Monday, July 14, 2014

European: Peter Bull

This story is part of the Lang's European Fairy Tales II unit. Story source: The Pink Fairy Book by Andrew Lang, illustrated by H. J. Ford (1897).


(calf)


Peter Bull
(a Danish tale)

There once lived in Denmark a peasant and his wife who owned a very good farm but had no children. They often lamented to each other that they had no one of their own to inherit all the wealth that they possessed. They continued to prosper and became rich people, but there was no heir to it all.

One year it happened that they owned a pretty little bull-calf which they called Peter. It was the prettiest little creature they had ever seen — so beautiful and so wise that it understood everything that was said to it, and so gentle and so full of play that both the man and his wife came to be as fond of it as if it had been their own child.

One day the man said to his wife, 'I wonder, now, whether our parish clerk could teach Peter to talk; in that case, we could not do better than adopt him as our son and let him inherit all that we possess.'

'Well, I don't know,' said his wife; 'our clerk is tremendously learned and knows much more than his Paternoster, and I could almost believe that he might be able to teach Peter to talk, for Peter has a wonderfully good head too. You might at least ask him about it.'

Off went the man to the clerk and asked him whether he thought he could teach a bull-calf that they had to speak, for they wished so much to have it as their heir.

The clerk was no fool; he looked round about to see that no one could overhear them and said, 'Oh, yes, I can easily do that, but you must not speak to anyone about it. It must be done in all secrecy, and the priest must not know of it; otherwise, I shall get into trouble, as it is forbidden. It will also cost you something, as some very expensive books are required.'

That did not matter at all, the man said; they would not care so very much what it cost. The clerk could have a hundred dollars to begin with to buy the books. He also promised to tell no one about it and to bring the calf round in the evening.

He gave the clerk the hundred dollars on the spot and, in the evening, took the calf round to him, and the clerk promised to do his best with it. In a week's time he came back to the clerk to hear about the calf and see how it was thriving. The clerk, however, said that he could not get a sight of it, for then Peter would long after him and forget all that he had already learned. He was getting on well with his learning, but another hundred dollars were needed, as they must have more books. The peasant had the money with him, so he gave it to the clerk and went home again with high hopes.

In another week the man came again to learn what progress Peter had made now.

'He is getting on very well,' said the clerk.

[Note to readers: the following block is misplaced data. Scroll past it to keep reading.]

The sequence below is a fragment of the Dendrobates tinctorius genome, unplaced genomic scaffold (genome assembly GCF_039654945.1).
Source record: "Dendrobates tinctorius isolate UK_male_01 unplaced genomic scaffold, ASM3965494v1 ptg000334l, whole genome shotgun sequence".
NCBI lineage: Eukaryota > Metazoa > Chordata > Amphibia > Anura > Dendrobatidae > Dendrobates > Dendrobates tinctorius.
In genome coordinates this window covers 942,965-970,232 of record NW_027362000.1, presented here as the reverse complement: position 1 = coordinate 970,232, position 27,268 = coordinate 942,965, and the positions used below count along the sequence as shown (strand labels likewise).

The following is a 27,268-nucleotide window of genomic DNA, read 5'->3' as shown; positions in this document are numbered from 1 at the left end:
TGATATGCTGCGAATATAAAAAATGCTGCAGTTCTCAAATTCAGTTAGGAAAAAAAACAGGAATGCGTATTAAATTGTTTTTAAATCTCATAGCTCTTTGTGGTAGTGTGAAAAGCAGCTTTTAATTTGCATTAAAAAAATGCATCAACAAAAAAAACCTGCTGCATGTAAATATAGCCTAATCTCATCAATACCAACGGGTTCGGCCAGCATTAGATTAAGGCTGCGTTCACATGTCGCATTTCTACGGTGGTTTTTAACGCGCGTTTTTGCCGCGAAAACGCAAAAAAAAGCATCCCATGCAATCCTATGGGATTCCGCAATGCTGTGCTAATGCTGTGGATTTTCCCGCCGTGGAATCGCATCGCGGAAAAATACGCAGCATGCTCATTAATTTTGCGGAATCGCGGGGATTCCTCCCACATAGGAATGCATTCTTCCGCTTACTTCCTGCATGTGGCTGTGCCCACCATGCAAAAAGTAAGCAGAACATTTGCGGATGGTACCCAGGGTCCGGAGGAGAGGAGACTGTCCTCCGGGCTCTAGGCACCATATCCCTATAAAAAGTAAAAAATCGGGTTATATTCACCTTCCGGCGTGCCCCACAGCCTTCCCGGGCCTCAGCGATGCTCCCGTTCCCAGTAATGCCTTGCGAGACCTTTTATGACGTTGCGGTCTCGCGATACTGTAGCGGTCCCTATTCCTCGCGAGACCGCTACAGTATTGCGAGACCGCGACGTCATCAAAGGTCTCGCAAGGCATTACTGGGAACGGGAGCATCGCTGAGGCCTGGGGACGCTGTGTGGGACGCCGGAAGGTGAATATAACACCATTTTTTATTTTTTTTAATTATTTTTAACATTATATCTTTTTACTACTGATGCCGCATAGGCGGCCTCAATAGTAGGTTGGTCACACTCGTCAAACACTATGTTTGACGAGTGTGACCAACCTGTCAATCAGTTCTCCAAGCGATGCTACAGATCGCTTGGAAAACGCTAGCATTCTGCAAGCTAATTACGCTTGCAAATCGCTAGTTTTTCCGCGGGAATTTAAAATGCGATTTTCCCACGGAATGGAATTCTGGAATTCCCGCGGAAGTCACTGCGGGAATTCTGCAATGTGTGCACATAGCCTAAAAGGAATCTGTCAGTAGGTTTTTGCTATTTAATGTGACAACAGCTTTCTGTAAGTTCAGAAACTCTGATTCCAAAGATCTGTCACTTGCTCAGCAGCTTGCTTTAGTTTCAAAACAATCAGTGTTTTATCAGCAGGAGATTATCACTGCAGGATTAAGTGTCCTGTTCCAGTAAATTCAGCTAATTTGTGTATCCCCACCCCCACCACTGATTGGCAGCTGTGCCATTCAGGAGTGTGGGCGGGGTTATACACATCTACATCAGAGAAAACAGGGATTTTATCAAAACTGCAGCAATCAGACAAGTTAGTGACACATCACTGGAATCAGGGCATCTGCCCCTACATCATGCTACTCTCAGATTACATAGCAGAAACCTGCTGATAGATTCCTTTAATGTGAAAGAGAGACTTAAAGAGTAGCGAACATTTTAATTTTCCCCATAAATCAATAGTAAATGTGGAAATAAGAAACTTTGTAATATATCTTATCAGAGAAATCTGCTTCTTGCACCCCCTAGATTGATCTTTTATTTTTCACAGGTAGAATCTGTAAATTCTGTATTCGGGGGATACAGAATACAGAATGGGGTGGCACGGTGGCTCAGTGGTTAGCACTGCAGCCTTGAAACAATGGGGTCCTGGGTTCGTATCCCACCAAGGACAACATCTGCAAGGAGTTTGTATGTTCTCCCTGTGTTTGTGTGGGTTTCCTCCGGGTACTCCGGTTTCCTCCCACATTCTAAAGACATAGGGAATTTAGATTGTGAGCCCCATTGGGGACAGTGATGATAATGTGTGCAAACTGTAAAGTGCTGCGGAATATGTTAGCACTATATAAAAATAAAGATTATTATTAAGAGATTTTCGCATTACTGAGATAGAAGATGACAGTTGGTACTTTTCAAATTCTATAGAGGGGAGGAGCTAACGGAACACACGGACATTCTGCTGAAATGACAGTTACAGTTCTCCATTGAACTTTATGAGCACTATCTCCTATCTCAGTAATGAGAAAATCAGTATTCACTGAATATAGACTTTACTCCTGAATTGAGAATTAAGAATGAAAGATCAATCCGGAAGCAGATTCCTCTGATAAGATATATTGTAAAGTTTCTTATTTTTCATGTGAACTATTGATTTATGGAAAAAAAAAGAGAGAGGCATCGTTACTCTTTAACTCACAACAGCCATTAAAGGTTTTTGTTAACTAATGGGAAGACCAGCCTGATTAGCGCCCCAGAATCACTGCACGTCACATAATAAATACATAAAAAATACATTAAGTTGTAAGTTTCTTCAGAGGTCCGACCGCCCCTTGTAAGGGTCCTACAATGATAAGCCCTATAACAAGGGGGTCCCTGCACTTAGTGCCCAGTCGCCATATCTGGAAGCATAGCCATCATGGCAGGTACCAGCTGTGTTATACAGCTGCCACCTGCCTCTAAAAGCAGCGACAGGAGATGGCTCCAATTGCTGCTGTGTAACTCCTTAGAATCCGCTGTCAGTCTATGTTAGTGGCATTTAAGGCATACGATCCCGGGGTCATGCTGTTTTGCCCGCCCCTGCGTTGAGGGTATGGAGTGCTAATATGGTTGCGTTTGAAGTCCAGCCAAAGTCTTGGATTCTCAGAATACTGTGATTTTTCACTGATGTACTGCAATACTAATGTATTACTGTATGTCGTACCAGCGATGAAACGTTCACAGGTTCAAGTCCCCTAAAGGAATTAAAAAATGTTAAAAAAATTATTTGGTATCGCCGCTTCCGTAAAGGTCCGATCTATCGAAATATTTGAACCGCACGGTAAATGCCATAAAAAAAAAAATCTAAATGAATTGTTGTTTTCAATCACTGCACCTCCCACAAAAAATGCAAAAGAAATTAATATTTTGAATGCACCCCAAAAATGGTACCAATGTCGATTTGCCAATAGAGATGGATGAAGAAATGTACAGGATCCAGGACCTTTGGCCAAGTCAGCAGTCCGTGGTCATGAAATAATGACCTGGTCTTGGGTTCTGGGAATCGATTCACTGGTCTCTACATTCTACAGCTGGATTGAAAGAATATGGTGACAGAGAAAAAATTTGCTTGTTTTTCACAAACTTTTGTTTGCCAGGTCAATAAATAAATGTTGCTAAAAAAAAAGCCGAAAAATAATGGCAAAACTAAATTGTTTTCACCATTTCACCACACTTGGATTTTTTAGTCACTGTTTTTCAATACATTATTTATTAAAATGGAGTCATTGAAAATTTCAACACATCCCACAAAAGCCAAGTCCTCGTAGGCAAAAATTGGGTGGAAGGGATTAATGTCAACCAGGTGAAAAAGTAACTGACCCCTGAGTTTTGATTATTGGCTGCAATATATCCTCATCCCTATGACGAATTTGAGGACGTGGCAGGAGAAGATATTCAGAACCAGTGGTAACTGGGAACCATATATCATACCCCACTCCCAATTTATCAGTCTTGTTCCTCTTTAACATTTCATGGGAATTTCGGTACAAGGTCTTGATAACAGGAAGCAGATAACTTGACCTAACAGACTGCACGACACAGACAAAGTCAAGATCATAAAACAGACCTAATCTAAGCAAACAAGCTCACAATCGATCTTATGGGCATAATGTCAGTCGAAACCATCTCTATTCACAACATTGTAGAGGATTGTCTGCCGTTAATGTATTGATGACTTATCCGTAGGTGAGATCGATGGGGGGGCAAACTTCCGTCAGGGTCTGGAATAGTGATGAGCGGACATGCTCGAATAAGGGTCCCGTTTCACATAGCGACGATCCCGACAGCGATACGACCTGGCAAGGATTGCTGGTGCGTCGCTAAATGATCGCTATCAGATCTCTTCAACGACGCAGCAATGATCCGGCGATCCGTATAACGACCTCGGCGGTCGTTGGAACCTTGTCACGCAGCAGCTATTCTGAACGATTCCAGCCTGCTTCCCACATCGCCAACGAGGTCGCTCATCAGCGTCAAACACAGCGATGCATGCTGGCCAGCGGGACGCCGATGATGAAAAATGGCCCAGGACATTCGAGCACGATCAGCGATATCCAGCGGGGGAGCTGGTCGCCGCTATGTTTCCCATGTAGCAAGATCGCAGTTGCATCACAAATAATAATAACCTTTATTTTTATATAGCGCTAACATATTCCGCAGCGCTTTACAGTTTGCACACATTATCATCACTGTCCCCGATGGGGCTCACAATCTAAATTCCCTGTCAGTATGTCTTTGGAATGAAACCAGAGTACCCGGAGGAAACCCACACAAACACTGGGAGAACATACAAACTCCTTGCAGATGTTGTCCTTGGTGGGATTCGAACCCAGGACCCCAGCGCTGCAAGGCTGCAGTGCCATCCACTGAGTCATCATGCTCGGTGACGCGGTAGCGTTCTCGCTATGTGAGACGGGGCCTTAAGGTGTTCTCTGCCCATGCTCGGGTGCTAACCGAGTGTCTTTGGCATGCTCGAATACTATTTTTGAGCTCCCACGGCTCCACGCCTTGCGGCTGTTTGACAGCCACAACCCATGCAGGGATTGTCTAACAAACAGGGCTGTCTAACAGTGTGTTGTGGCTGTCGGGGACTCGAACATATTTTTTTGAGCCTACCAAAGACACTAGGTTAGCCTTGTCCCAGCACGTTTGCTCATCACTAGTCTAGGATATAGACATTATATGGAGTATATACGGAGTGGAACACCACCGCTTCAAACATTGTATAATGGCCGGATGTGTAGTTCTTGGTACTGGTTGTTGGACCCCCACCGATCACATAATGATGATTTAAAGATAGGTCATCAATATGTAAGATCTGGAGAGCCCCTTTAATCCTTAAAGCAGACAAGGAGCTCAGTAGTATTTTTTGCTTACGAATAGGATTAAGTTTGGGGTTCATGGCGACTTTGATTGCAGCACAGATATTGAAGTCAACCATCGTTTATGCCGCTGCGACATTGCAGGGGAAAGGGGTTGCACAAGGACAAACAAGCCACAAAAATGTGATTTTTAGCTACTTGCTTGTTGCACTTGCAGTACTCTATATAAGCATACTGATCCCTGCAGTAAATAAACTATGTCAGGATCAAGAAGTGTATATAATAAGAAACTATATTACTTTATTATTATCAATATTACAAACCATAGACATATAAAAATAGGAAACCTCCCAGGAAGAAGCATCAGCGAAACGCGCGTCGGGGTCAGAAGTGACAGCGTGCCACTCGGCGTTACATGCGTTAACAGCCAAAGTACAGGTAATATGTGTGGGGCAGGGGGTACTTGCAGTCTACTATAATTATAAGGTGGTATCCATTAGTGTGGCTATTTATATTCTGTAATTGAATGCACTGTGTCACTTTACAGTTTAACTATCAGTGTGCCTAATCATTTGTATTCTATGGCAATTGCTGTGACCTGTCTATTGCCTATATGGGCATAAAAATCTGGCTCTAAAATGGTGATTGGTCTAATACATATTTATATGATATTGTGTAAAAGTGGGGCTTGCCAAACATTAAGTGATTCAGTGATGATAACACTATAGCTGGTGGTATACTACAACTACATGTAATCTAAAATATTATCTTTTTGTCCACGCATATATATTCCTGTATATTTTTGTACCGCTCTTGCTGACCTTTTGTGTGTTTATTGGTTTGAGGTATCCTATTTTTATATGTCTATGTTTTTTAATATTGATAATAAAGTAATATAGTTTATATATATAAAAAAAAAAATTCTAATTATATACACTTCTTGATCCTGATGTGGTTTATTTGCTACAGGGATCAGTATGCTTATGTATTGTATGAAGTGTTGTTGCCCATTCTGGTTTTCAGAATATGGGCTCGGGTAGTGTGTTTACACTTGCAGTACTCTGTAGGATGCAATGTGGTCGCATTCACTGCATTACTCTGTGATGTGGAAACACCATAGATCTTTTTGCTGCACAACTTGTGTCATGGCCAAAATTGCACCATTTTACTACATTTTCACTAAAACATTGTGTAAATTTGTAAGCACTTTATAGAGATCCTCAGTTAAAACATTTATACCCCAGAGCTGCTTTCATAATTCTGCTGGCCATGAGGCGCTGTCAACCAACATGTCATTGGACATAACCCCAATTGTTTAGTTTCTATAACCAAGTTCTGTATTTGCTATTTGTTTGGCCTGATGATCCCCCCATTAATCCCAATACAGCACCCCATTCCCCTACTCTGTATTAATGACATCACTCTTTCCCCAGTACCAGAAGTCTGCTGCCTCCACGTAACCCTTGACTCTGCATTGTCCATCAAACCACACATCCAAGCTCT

'I suppose he can't say anything yet?' said the man.

'Oh, yes,' said the clerk, 'he can say "Moo" now.'

'Do you think he will get on with his learning?' asked the peasant.

'Oh, yes,' said the clerk, 'but I shall want another hundred dollars for books. Peter can't learn well out of the ones that he has got.'

'Well, well,' said the man, 'what must be spent shall be spent.'

So he gave the clerk the third hundred dollars for books and a cask of good old ale for Peter. The clerk drank the ale himself and gave the calf milk, which he thought would be better for it.

Some weeks passed, during which the peasant did not come round to ask after the calf, being frightened lest it should cost him another hundred dollars, for he had begun to squirm a bit at having to part with so much money. Meanwhile the clerk decided that the calf was as fat as it could be, so he killed it. After he had got all the beef out of the way, he went inside, put on his black clothes, and made his way to the peasant's house.

As soon as he had said 'Good-day' he asked, 'Has Peter come home here?'

'No, indeed, he hasn't,' said the man; 'surely he hasn't run away?'

'I hope,' said the clerk, 'that he would not behave so contemptibly after all the trouble I have had to teach him, and all that I have spent upon him. I have had to spend at least a hundred dollars of my own money to buy books for him before I got him so far on. He could say anything he liked now, so he said today that he longed to see his parents again. I was willing to give him that pleasure, but I was afraid that he wouldn't be able to find the way here by himself, so I made myself ready to go with him. When we had got outside the house, I remembered that I had left my stick inside and went in again to get it. When I came out again, Peter had gone off on his own account. I thought he would be here, and if he isn't, I don't know where he is.'


(900 words)








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